America is a land full of opportunity. To date, there is just one man who is enshrined in both the Pro Football Hall of Fame as well as the Baseball Hall of Fame: Cal Hubbard. He was indeed a jack-of-all-trades, a man who helped invent the linebacker position and later served as one of the best umpires of his era for the American League. This is his story.
Robert Calvin "Cal" Hubbard was born on Halloween night, 1900 in Keytesville, Missouri to a farmer and his wife. Though Hubbard graduated from the local high school, it didn't have a football team, a growing passion of his. So he meandered over to nearby Glasgow so that he could play on the gridiron for a year.
Despite his desire to play at West Point, Cal Hubbard was denied entry upon his physical due to flat feet. Instead, he enrolled in Centenary College in Shreveport, Louisiana, partly because it offered football. He played tackle for three years there until his coach Bo McMillin moved on to Pittsburgh's Geneva College. After a year of sitting out due to NCAA transfer rules, he led Geneva to an upset over Harvard in his first game as a Golden Tornado. Upon graduating with an education degree, he signed with the New York Giants for $150 a game.
As a rookie, Cal Hubbard helped lead a historic defense, giving up just 20 points all year as the Giants claimed their first league title. Hubbard was sensational that year and was even named first-team All-Pro. He even helped invent a position, with Giants head coach Earl Potteiger moving Hubbard, the team's offensive center, five yards behind the tackles while he was on defense. son instead of being what is now known as a nose guard, he served as one of the game's earliest middle linebackers.
Leader of a championship-winning team and inventor of a new position, yes, times were good in the Big Apple for the rookie, but Cal Hubbard started to feel an unease growing within his belly. He had never enjoyed the big city life, but coming from small-town America, he had no idea just how much he despised the lifestyle.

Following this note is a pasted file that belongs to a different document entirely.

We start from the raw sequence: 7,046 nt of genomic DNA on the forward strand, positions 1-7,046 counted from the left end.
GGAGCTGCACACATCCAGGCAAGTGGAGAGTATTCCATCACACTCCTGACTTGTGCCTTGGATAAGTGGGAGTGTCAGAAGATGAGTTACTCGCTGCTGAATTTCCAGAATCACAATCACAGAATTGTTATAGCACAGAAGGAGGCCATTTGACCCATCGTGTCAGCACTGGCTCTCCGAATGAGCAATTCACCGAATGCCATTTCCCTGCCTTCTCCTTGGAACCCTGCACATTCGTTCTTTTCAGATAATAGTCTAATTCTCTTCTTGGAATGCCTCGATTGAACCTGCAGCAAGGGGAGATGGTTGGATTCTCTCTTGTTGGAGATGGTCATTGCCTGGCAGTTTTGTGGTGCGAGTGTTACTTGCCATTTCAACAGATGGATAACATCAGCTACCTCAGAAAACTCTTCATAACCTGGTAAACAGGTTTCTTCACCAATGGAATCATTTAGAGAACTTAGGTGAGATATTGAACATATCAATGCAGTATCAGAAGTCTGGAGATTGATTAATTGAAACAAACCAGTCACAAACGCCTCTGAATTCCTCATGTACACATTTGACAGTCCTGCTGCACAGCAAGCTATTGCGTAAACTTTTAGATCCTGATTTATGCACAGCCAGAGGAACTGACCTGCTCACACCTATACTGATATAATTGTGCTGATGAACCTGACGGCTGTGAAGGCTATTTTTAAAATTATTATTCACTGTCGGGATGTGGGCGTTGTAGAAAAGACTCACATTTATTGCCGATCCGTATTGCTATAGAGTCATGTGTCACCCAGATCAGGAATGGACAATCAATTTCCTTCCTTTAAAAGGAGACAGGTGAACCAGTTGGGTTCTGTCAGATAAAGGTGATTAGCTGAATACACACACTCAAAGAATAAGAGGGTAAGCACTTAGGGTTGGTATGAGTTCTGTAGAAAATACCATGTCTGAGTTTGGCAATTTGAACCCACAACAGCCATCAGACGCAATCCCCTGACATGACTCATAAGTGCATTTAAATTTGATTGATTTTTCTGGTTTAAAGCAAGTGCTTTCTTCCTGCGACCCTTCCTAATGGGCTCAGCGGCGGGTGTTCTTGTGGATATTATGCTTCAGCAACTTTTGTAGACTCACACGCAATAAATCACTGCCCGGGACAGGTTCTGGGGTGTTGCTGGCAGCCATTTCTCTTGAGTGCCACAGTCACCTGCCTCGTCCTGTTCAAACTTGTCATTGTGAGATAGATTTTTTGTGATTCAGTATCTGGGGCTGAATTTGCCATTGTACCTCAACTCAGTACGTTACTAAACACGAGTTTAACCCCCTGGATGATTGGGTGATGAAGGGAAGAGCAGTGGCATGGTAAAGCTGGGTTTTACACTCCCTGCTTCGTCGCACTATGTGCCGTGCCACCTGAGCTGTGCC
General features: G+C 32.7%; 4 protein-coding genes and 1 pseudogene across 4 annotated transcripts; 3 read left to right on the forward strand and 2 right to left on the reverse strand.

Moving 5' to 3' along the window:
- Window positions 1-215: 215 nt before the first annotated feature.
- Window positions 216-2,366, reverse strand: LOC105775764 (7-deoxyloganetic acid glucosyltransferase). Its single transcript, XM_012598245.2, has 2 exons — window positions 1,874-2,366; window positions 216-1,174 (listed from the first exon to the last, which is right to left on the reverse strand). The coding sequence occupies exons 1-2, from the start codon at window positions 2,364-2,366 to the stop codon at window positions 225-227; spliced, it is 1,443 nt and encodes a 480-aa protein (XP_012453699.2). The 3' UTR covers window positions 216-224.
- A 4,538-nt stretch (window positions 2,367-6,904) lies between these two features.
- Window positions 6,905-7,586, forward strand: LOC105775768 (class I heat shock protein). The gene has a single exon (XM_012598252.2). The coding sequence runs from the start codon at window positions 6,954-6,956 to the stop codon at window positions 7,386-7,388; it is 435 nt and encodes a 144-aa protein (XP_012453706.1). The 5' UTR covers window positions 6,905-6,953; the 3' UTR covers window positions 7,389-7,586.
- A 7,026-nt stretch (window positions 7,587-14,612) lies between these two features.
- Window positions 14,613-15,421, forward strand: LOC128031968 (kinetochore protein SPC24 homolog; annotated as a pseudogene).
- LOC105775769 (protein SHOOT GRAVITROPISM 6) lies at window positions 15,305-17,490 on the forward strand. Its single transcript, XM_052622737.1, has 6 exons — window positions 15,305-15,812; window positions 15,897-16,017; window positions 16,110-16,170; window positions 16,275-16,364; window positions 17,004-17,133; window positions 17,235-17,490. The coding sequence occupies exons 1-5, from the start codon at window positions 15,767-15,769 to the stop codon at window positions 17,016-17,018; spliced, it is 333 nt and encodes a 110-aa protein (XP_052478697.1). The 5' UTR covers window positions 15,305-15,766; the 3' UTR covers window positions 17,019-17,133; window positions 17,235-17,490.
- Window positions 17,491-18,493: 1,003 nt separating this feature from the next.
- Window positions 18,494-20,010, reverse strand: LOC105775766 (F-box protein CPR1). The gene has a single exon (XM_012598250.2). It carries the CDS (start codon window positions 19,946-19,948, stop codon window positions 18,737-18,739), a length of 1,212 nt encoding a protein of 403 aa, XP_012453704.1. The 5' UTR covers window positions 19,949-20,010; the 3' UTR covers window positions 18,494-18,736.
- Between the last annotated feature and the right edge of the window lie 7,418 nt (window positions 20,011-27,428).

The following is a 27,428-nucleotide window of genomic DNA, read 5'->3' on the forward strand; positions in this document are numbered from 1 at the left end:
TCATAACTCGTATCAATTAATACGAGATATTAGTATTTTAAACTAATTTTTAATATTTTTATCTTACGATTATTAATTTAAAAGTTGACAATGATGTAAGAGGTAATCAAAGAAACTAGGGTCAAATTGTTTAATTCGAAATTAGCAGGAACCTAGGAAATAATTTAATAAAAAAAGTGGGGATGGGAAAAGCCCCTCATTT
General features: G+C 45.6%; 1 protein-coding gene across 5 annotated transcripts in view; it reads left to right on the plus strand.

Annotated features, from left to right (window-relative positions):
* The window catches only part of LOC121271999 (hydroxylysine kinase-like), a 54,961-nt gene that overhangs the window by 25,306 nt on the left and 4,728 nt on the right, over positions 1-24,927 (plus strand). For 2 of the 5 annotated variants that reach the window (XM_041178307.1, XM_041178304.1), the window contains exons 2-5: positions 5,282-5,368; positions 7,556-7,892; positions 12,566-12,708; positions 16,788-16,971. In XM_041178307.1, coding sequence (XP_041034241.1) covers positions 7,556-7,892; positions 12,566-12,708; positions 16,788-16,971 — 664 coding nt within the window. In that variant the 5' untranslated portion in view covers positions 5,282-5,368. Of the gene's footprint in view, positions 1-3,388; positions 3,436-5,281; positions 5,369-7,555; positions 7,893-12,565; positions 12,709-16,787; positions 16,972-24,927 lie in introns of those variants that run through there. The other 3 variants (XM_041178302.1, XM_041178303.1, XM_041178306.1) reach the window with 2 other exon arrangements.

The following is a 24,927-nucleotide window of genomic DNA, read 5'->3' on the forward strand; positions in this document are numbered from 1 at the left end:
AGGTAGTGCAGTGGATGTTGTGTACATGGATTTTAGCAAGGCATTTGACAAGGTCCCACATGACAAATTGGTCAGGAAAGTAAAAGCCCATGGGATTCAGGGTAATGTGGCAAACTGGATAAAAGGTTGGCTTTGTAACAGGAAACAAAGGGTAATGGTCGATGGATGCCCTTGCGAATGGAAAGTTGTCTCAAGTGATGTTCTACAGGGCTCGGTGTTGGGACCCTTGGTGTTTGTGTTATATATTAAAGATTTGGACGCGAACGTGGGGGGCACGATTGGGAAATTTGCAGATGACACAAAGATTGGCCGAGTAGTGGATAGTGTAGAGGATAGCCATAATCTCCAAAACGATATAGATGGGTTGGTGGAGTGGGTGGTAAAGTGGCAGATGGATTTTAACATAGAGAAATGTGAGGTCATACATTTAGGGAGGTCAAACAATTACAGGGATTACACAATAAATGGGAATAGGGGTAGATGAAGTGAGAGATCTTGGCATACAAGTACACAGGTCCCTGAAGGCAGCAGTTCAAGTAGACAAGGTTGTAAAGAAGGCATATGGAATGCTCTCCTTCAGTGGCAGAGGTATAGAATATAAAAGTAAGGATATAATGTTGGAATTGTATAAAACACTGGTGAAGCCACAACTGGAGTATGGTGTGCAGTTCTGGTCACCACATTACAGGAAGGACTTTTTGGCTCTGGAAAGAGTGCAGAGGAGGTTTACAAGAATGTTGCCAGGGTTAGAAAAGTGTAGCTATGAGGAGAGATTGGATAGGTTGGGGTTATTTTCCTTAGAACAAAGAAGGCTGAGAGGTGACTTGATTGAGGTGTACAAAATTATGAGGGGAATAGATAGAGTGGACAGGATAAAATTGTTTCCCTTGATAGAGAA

During a trip to Green Bay in the midst of the 1928 season, Hubbard talked to Packers coach Curly Lambeau and asked for a trade after the game. He was granted his release and soon began enjoying an illustrious career as a Packer. The following year, the Packers began a run for the ages, winning three straight league titles. In those years, Hubbard earned first-team All-Pro honors at both guard and tackle.
In the offseasons, Cal Hubbard umpired baseball games throughout Green Bay. He was beginning to see life after football. After another All-Pro season in 1933, he retired as a player to coach lineman at Texas A&M. However, the pull of the game remained strong and he returned to the NFL in 1935, playing for the Giants and the Pirates before retiring after 1936 with baseball calling his name.
"The best umpire is one who can handle a difficult situation and keep players in the game. However, you've got to know the rules" -Cal Hubbard
Switching careers is never easy, but Cal Hubbard proved to be an exception. Blessed with what has been speculated 20/10 vision and a large man at 6'3" 250 lbs, he could see plays better than most and was hard to intimidate. He could also be a bit of a softy, rarely throwing people out of games.
It was because of his blossoming reputation that Cal Hubbard was first considered to work the World Series in his second year. However, he had been caught at a racetrack and given the recent Black Sox Scandal still simmering, commissioner Kennesaw Mountain Landis denied Hubbard the opportunity. Hubbard had to wait another year before umpiring his first Fall Classic, the 1938 World Series pitting the Yankees against the Cubs.
Hubbard would go on to umpire in four World Series (1942, 1946 and 1949) and three All-Star Games, showing off his intellect, keen eye and judgment before the whole world. Along the way, he became widely known and revered by players and managers alike for his extensive knowledge of the rulebook.
But success can be fleeting in the National Pastime. In 1951, misfortune struck when a ricocheting bullet struck his eye, permanently weakening his once great vision. But Cal Hubbard was tough and he soon made the transition to becoming supervisor of umpires in the American League. He proved to be an excellent supervisor, establishing the roles and positions that helped manage an impartial game. He even helped Emmett Ashford become the first African American umpire in the major leagues.
After 17 years of service as the supervisor of the American League's umpires, Cal Hubbard retired in 1969, having lived a full and fulfilling athletic life. Having already been voted into the Pro Football Hall of Fame in 1963, Hubbard was inducted into the Baseball Hall of Fame in 1976. He had little more than a year to enjoy this rare achievement though, as Cal Hubbard passed away on October 17, 1977. To date, he remains the only man whose legacy resides in both Halls of Fame.